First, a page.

When I was 6 or 7 years old, my older sister, our friend, and I draped a sheet over my mother’s backyard clothesline in Champaign, IL, to create our secret clubhouse. In the 1940s, if you didn’t have a tree house or some kind of playhouse in your backyard, you rigged up a makeshift shelter where you could chat, share secrets, and keep a stash of forbidden goodies.
One day while in our hideaway, the chit-chatting got to me, and I screamed, “We’re not getting anything done.” I made a quick exit out of the hideaway and ran into our house.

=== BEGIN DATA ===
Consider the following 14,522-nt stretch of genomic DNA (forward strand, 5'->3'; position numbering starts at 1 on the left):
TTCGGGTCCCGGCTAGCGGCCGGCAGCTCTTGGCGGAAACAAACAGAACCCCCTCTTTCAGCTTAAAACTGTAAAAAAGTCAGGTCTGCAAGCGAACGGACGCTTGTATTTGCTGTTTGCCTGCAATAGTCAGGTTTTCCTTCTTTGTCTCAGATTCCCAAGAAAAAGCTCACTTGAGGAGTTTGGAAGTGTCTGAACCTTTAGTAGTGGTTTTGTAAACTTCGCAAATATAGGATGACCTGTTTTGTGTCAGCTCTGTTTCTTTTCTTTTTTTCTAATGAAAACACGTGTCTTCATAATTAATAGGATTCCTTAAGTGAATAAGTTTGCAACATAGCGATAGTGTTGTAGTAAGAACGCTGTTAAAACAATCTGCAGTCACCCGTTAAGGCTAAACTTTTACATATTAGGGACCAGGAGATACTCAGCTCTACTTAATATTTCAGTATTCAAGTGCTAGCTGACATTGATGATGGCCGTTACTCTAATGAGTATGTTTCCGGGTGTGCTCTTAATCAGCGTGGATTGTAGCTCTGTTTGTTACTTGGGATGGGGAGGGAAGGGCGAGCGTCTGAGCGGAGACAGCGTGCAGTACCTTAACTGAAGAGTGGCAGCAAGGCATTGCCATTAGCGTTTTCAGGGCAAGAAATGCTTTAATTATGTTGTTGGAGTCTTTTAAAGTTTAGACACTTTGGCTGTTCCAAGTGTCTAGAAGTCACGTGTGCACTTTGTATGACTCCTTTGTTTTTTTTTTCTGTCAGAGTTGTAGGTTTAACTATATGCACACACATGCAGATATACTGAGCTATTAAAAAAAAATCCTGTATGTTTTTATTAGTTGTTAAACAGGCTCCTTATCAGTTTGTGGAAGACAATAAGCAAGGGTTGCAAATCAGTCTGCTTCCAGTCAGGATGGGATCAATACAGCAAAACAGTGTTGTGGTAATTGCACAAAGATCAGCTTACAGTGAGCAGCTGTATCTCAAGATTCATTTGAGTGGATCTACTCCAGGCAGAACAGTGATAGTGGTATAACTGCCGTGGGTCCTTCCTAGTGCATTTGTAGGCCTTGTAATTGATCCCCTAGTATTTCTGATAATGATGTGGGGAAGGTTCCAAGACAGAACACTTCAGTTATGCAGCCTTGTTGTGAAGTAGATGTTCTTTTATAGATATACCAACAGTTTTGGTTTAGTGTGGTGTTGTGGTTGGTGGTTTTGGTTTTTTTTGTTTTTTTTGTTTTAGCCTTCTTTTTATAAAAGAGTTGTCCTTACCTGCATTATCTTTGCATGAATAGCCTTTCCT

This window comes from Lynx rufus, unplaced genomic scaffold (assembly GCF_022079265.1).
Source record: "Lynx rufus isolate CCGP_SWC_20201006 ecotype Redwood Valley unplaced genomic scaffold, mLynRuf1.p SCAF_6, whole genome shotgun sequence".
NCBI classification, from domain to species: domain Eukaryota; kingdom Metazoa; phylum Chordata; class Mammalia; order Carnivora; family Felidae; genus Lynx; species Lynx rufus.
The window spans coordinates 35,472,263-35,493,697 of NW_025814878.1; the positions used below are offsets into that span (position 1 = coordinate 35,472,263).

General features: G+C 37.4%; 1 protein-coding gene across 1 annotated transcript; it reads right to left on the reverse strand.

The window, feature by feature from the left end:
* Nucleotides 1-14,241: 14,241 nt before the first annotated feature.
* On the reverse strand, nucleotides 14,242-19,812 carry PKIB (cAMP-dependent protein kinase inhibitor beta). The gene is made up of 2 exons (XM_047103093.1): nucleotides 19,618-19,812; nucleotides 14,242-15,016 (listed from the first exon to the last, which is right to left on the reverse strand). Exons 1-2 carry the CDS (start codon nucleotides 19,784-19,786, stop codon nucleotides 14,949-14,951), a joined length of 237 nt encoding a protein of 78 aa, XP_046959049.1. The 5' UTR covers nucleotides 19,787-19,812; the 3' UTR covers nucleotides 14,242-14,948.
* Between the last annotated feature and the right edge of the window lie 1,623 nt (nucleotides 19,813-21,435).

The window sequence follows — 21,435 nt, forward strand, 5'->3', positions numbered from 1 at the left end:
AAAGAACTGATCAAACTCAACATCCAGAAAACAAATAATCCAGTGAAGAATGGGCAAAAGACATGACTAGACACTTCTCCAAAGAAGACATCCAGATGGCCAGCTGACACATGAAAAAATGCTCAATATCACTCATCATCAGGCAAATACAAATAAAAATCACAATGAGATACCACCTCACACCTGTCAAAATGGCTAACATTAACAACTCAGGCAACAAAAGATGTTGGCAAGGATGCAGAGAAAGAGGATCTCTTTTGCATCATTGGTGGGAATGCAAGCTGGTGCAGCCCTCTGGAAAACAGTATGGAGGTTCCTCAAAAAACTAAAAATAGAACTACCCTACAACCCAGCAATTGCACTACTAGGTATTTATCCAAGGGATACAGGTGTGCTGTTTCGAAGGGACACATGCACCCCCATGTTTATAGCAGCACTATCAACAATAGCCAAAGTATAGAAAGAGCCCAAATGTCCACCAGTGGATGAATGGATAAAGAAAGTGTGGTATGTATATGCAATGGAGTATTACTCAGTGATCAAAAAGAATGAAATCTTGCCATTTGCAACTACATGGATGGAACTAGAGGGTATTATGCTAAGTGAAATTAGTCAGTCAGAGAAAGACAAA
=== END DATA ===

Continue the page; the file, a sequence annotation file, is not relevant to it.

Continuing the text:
“Getting something done” has been my mantra for my nearly 80 years.
I’ve been a workaholic all my life, always trying to make the most of my time. To-do lists, schedules, and calendars ensured that not a minute was wasted, and the reward of this work ethic was three separate successful careers. Even my rare leisure time was carefully planned to make the most of every experience, and “retirement” did not divert me from a busy, tightly structured lifestyle.